As Baby Boy 1 gets older it is amazing and anxiety producing to watch him interact with other children. At a play group activity today I was barely able to keep up with a quarter of the conversation the mothers were having because I was preoccupied with my boys activities and most especially how 1 was getting on with others. I realize now that one of my weak spots, or points of concern will be how my children interact with friends. There was this rush of pride, fear, and overwhelming love as I watched Baby 1 explain to the two other boys riding on the sea saw boat that his sweatshirt said “Toy Story.” In a soft earnest voice, with his fingers crossing his chest for emphasis, he said more than once. “It says Toy Story.”
Would they be impressed? Would they think he was cool because he liked Toy Story? Would it count against him? Would they be happy that he wiggled his way on to the boat to join them?
As a mother I have such an incredible love and joy for this little guy and pray like crazy that the rest of the world sees him as I do. Who couldn't find him adorable? Endearing? The cutest thing on earth?, I mean, come on. Now I fear that my own experiences might turn me into one of those helicopter mommies, there by creating the exact problem I wish to avoid.
As a middle schooler I some how fell victim to the cattiness of a big clique of girls. At twelve my group of friends, friends that were a part of my school, neighborhood and church lives, decided I was the pariah. As our neighborhood, school and church were tight knit, I spent the next three years of middle school trying to maintain friendships with these girls despite their efforts to exclude me. Oh the mind games of our on again, off again friendship. I don't want it to sound like I was this tiny, delicate wall flower bullied by a large group of oafish tarts, I have always been feisty and outspoken, but lets just say that during that already incredibly awkward and self conscious stage of my life, my friendships didn't buoy and protect me. The end result left me incredibly insecure about friendships, even to this day.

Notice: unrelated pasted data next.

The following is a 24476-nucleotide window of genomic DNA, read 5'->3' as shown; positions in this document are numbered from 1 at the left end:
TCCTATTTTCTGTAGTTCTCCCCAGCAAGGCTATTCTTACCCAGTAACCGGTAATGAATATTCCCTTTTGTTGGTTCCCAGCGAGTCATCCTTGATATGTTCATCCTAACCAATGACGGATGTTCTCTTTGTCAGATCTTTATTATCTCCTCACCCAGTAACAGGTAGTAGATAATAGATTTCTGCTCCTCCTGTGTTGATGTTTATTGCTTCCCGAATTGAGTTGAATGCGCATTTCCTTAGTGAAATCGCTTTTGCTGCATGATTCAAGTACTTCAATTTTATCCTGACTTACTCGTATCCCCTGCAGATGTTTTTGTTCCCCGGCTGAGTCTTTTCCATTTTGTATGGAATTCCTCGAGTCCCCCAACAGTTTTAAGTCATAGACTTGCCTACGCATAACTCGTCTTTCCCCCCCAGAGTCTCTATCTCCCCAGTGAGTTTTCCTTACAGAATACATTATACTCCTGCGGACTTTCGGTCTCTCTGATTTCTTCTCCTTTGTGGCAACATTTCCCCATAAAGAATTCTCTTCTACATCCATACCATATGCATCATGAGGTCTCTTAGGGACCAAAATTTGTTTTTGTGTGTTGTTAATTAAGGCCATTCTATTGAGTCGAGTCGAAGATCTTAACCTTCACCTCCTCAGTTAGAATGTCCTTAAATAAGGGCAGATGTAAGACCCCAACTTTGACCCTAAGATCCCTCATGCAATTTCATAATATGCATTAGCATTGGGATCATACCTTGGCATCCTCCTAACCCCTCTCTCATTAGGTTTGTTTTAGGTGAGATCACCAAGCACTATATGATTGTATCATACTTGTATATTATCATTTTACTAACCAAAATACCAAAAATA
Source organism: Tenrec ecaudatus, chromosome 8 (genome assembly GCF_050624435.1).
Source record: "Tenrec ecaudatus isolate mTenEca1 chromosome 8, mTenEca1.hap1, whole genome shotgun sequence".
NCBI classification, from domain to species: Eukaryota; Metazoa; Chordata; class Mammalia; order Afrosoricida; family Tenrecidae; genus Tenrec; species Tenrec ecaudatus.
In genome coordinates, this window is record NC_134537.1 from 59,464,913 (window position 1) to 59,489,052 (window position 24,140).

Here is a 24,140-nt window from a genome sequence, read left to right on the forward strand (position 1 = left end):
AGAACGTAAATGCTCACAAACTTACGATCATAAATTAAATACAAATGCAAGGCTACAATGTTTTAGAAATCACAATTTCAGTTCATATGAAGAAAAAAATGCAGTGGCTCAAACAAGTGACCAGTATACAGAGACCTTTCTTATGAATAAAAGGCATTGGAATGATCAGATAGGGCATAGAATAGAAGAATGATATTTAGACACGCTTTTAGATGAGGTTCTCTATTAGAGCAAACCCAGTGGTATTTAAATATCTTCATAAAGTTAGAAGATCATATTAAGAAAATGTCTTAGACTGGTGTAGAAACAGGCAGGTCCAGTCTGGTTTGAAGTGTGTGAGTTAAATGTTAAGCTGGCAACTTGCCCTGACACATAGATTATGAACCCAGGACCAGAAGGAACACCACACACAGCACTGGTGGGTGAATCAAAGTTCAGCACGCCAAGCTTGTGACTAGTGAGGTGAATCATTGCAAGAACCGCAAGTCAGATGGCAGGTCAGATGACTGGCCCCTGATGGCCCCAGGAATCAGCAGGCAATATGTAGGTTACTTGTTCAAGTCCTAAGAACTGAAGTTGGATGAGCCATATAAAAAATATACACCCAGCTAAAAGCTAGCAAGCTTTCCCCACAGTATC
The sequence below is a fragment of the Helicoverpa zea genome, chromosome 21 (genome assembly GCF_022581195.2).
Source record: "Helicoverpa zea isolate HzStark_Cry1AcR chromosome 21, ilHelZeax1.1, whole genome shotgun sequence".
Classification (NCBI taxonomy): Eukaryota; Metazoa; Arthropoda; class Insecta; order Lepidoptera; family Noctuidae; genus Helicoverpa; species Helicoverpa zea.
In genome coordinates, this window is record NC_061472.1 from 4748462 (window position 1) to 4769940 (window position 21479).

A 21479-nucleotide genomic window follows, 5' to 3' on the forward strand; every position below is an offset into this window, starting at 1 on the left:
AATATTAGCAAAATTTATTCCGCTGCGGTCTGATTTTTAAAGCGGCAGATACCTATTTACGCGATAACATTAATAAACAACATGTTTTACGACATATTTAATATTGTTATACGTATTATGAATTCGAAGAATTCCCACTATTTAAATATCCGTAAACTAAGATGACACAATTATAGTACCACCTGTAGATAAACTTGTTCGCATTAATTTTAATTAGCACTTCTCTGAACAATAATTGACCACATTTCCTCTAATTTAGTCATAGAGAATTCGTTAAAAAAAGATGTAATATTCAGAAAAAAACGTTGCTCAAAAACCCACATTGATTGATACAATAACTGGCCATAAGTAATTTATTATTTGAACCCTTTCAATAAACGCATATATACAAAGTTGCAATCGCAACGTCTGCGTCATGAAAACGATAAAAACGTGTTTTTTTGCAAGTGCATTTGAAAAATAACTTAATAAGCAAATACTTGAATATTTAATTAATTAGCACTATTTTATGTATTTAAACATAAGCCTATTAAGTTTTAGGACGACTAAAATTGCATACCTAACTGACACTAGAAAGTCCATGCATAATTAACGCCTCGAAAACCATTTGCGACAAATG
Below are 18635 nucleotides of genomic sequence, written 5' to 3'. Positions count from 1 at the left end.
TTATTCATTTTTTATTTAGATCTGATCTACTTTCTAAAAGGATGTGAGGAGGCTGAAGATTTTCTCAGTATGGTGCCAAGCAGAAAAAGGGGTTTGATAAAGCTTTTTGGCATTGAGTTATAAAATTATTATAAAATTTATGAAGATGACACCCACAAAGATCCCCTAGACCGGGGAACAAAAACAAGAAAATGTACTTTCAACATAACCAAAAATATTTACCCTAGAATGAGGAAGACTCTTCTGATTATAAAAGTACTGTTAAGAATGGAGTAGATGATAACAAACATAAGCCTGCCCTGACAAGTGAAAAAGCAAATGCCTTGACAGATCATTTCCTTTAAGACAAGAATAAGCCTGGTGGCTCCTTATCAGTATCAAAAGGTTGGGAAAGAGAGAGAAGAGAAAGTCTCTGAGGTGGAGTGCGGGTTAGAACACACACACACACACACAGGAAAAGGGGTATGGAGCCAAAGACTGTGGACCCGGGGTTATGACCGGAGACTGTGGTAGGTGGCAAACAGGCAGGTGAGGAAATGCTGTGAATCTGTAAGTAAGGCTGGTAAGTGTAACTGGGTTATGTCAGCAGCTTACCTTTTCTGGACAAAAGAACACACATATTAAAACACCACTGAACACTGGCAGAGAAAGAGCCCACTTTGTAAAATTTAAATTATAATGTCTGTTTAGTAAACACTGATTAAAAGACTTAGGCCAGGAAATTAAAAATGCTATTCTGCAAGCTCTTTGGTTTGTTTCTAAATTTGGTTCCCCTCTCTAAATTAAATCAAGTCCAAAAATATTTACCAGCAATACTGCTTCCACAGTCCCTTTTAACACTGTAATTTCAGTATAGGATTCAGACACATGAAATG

I realize everyone wants to be loved and accepted but middle school antics can leave scars. It is hard not to revert to that twelve year old getting a call on her birthday from all of her “friends” at another girl's birthday party. Real nice birthday wishes- . See the sting is still there some twenty five years later.
I translated that insecurity into aloofness in high school. Friend to many, close to none. The sad thing is that I followed the dumb cliché of developing relationships with boys rather than attempting strong friendships with girls. I let my high school sweetheart become the only relationship I bothered to really work on.
It seems when I had problems with friends I was much more likely to kiss the whole friendship good bye rather than really dig in and fix things. To a large extent I haven't outgrown that. Recently I have found myself distancing myself from two friends due to a conflict rather than get myself dirty sorting it out. My father calls it our “Irish heritage", this defense of “wiping people.” Not something I am overly proud of mind you. In my late thirties I have a strong desire to connect, really connect with other women. For the first time in my life, I guess, I'm at a place where that is really important to me.